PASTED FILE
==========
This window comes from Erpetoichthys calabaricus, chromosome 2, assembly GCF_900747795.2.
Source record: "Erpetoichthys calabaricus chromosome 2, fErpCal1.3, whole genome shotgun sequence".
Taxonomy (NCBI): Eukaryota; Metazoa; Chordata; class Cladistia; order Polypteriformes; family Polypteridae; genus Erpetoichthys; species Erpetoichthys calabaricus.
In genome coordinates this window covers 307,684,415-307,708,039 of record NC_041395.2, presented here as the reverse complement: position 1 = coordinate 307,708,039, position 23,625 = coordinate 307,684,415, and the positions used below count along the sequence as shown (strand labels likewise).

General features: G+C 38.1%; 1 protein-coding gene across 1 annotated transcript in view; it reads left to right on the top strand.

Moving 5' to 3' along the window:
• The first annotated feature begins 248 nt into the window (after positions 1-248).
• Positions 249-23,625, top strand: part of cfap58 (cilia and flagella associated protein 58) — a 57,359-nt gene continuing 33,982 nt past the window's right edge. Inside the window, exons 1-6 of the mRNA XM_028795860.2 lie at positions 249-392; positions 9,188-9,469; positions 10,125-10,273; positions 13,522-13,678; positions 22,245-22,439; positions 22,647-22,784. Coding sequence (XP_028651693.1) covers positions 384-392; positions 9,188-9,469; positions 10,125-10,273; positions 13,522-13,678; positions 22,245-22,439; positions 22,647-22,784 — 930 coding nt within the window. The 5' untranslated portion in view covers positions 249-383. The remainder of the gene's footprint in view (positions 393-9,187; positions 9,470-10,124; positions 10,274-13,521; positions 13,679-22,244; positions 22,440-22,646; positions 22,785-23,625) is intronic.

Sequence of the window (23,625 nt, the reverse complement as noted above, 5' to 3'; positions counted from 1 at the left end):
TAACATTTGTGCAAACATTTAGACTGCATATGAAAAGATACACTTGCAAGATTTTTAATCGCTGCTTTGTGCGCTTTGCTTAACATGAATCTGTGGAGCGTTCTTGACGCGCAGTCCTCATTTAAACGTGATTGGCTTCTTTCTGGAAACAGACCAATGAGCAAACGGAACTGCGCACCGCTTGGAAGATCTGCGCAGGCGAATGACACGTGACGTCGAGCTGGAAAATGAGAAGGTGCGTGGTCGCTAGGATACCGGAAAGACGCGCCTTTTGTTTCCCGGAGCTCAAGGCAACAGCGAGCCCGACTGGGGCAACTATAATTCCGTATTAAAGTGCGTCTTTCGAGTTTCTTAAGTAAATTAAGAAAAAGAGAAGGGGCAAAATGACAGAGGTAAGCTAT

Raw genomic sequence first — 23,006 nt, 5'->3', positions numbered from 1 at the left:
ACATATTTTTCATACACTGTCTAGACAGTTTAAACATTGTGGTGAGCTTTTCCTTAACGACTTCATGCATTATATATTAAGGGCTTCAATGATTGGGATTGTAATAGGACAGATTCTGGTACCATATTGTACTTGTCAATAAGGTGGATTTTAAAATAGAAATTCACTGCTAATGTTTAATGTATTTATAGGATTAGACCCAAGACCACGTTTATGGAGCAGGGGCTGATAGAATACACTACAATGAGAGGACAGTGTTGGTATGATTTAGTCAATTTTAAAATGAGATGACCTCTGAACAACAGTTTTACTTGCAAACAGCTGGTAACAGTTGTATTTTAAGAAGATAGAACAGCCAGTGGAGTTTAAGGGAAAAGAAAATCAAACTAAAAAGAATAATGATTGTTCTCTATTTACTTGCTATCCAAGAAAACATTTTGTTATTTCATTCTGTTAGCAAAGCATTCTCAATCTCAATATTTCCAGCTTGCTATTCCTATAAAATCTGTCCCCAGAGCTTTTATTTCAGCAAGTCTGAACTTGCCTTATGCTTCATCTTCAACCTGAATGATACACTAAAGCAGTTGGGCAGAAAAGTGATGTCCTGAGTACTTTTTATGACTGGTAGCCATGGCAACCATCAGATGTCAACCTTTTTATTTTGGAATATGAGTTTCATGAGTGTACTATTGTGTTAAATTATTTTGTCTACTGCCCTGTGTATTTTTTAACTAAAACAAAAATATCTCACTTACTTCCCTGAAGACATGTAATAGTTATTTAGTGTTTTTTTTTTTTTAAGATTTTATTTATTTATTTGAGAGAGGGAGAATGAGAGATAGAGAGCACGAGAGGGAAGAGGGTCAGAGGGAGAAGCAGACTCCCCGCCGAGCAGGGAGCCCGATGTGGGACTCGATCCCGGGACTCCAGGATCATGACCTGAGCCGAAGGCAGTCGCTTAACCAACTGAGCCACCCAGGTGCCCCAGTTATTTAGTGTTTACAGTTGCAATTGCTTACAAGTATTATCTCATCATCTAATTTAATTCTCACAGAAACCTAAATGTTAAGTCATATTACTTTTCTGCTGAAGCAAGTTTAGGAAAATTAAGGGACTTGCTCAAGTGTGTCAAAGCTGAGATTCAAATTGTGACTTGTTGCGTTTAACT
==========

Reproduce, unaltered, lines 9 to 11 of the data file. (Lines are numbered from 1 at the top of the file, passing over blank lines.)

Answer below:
Sequence of the window (23,625 nt, the reverse complement as noted above, 5' to 3'; positions counted from 1 at the left end):
TAACATTTGTGCAAACATTTAGACTGCATATGAAAAGATACACTTGCAAGATTTTTAATCGCTGCTTTGTGCGCTTTGCTTAACATGAATCTGTGGAGCGTTCTTGACGCGCAGTCCTCATTTAAACGTGATTGGCTTCTTTCTGGAAACAGACCAATGAGCAAACGGAACTGCGCACCGCTTGGAAGATCTGCGCAGGCGAATGACACGTGACGTCGAGCTGGAAAATGAGAAGGTGCGTGGTCGCTAGGATACCGGAAAGACGCGCCTTTTGTTTCCCGGAGCTCAAGGCAACAGCGAGCCCGACTGGGGCAACTATAATTCCGTATTAAAGTGCGTCTTTCGAGTTTCTTAAGTAAATTAAGAAAAAGAGAAGGGGCAAAATGACAGAGGTAAGCTAT

Raw genomic sequence first — 23,006 nt, 5'->3', positions numbered from 1 at the left: